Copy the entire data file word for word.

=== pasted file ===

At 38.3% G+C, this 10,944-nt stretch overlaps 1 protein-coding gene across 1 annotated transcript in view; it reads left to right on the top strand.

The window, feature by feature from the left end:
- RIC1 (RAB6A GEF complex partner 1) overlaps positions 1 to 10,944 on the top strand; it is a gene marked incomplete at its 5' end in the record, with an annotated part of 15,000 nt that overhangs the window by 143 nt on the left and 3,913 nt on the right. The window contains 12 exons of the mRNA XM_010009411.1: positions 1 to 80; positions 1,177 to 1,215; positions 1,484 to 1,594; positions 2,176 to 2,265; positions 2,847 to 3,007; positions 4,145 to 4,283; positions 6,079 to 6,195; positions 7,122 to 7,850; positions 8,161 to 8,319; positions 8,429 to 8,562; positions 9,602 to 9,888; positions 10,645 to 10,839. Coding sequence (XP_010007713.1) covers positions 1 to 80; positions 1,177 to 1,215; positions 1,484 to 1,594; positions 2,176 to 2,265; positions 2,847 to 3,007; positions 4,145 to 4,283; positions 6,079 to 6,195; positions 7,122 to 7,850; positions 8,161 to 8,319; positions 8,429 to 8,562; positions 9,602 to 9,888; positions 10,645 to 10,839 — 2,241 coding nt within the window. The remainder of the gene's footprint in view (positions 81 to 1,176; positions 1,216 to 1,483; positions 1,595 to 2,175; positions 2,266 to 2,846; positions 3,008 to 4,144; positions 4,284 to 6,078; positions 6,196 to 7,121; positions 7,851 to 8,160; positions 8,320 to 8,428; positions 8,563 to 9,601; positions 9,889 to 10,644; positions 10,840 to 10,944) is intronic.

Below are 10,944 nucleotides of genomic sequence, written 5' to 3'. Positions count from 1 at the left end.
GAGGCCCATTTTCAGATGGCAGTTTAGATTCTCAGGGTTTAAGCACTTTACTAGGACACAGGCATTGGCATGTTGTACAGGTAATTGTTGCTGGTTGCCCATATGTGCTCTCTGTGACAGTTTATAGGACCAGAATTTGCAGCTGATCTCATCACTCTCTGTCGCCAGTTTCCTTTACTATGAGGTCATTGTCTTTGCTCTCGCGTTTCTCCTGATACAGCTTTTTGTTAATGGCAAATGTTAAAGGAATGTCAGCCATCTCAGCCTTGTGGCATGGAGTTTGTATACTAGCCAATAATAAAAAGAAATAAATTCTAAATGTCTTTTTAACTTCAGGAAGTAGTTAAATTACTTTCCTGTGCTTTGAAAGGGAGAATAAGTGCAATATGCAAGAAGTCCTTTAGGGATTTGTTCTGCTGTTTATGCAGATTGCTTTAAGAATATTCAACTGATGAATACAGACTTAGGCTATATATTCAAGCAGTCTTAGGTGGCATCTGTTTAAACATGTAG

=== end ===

At 38.3% G+C, this 10,944-nt stretch overlaps 1 protein-coding gene across 1 annotated transcript in view; it reads left to right on the top strand.

The window, feature by feature from the left end:
- RIC1 (RAB6A GEF complex partner 1) overlaps positions 1 to 10,944 on the top strand; it is a gene marked incomplete at its 5' end in the record, with an annotated part of 15,000 nt that overhangs the window by 143 nt on the left and 3,913 nt on the right. The window contains 12 exons of the mRNA XM_010009411.1: positions 1 to 80; positions 1,177 to 1,215; positions 1,484 to 1,594; positions 2,176 to 2,265; positions 2,847 to 3,007; positions 4,145 to 4,283; positions 6,079 to 6,195; positions 7,122 to 7,850; positions 8,161 to 8,319; positions 8,429 to 8,562; positions 9,602 to 9,888; positions 10,645 to 10,839. Coding sequence (XP_010007713.1) covers positions 1 to 80; positions 1,177 to 1,215; positions 1,484 to 1,594; positions 2,176 to 2,265; positions 2,847 to 3,007; positions 4,145 to 4,283; positions 6,079 to 6,195; positions 7,122 to 7,850; positions 8,161 to 8,319; positions 8,429 to 8,562; positions 9,602 to 9,888; positions 10,645 to 10,839 — 2,241 coding nt within the window. The remainder of the gene's footprint in view (positions 81 to 1,176; positions 1,216 to 1,483; positions 1,595 to 2,175; positions 2,266 to 2,846; positions 3,008 to 4,144; positions 4,284 to 6,078; positions 6,196 to 7,121; positions 7,851 to 8,160; positions 8,320 to 8,428; positions 8,563 to 9,601; positions 9,889 to 10,644; positions 10,840 to 10,944) is intronic.

Below are 10,944 nucleotides of genomic sequence, written 5' to 3'. Positions count from 1 at the left end.
GAGGCCCATTTTCAGATGGCAGTTTAGATTCTCAGGGTTTAAGCACTTTACTAGGACACAGGCATTGGCATGTTGTACAGGTAATTGTTGCTGGTTGCCCATATGTGCTCTCTGTGACAGTTTATAGGACCAGAATTTGCAGCTGATCTCATCACTCTCTGTCGCCAGTTTCCTTTACTATGAGGTCATTGTCTTTGCTCTCGCGTTTCTCCTGATACAGCTTTTTGTTAATGGCAAATGTTAAAGGAATGTCAGCCATCTCAGCCTTGTGGCATGGAGTTTGTATACTAGCCAATAATAAAAAGAAATAAATTCTAAATGTCTTTTTAACTTCAGGAAGTAGTTAAATTACTTTCCTGTGCTTTGAAAGGGAGAATAAGTGCAATATGCAAGAAGTCCTTTAGGGATTTGTTCTGCTGTTTATGCAGATTGCTTTAAGAATATTCAACTGATGAATACAGACTTAGGCTATATATTCAAGCAGTCTTAGGTGGCATCTGTTTAAACATGTAG